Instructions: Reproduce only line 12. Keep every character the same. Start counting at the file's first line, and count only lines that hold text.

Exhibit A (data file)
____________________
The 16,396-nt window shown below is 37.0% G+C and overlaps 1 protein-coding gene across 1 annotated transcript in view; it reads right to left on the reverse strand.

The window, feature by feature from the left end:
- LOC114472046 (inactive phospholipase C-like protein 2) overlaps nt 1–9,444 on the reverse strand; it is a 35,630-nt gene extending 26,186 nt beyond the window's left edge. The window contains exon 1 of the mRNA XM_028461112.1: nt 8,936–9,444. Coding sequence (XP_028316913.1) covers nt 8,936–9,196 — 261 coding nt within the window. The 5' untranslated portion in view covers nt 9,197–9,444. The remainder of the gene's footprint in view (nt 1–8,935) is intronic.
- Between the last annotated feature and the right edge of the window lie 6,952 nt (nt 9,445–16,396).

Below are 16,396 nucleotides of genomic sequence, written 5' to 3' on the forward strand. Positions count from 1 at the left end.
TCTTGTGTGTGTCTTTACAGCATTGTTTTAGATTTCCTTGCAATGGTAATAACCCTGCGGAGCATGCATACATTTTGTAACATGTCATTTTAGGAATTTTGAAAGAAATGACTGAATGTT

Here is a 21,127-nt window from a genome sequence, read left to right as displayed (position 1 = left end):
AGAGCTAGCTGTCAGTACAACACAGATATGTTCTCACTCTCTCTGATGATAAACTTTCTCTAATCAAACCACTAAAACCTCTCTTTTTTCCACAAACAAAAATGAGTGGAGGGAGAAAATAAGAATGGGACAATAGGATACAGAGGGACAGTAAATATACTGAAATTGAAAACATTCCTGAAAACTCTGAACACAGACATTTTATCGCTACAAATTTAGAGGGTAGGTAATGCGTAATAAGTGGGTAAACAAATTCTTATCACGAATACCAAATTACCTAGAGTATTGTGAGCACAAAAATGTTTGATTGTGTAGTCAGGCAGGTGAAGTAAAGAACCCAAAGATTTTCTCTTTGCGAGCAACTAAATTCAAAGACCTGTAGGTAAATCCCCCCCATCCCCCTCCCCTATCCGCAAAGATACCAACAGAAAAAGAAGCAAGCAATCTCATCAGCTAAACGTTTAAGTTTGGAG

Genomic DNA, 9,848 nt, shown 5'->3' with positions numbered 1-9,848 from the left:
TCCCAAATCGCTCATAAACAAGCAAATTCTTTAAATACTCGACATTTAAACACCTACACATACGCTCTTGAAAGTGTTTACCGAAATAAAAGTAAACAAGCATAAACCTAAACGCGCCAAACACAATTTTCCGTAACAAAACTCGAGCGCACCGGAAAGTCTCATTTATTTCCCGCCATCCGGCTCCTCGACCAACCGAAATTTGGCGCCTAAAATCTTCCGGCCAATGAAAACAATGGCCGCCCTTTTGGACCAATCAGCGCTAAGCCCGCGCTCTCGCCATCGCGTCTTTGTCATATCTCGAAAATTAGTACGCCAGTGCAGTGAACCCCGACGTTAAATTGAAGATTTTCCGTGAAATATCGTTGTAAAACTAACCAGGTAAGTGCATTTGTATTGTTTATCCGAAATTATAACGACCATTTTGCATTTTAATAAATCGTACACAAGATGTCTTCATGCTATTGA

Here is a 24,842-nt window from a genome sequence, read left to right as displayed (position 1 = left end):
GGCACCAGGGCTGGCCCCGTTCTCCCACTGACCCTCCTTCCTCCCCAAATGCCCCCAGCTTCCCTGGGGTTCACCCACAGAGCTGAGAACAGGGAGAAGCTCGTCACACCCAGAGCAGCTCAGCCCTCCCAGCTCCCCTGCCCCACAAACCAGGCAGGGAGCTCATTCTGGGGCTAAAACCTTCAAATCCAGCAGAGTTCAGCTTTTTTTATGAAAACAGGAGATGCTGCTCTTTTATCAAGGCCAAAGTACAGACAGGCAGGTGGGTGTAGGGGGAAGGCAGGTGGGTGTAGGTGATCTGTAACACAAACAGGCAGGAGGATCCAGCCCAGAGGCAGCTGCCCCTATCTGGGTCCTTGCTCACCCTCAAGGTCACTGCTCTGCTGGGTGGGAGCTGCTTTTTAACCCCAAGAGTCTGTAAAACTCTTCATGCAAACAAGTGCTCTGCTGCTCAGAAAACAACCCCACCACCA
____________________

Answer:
GGCACCAGGGCTGGCCCCGTTCTCCCACTGACCCTCCTTCCTCCCCAAATGCCCCCAGCTTCCCTGGGGTTCACCCACAGAGCTGAGAACAGGGAGAAGCTCGTCACACCCAGAGCAGCTCAGCCCTCCCAGCTCCCCTGCCCCACAAACCAGGCAGGGAGCTCATTCTGGGGCTAAAACCTTCAAATCCAGCAGAGTTCAGCTTTTTTTATGAAAACAGGAGATGCTGCTCTTTTATCAAGGCCAAAGTACAGACAGGCAGGTGGGTGTAGGGGGAAGGCAGGTGGGTGTAGGTGATCTGTAACACAAACAGGCAGGAGGATCCAGCCCAGAGGCAGCTGCCCCTATCTGGGTCCTTGCTCACCCTCAAGGTCACTGCTCTGCTGGGTGGGAGCTGCTTTTTAACCCCAAGAGTCTGTAAAACTCTTCATGCAAACAAGTGCTCTGCTGCTCAGAAAACAACCCCACCACCA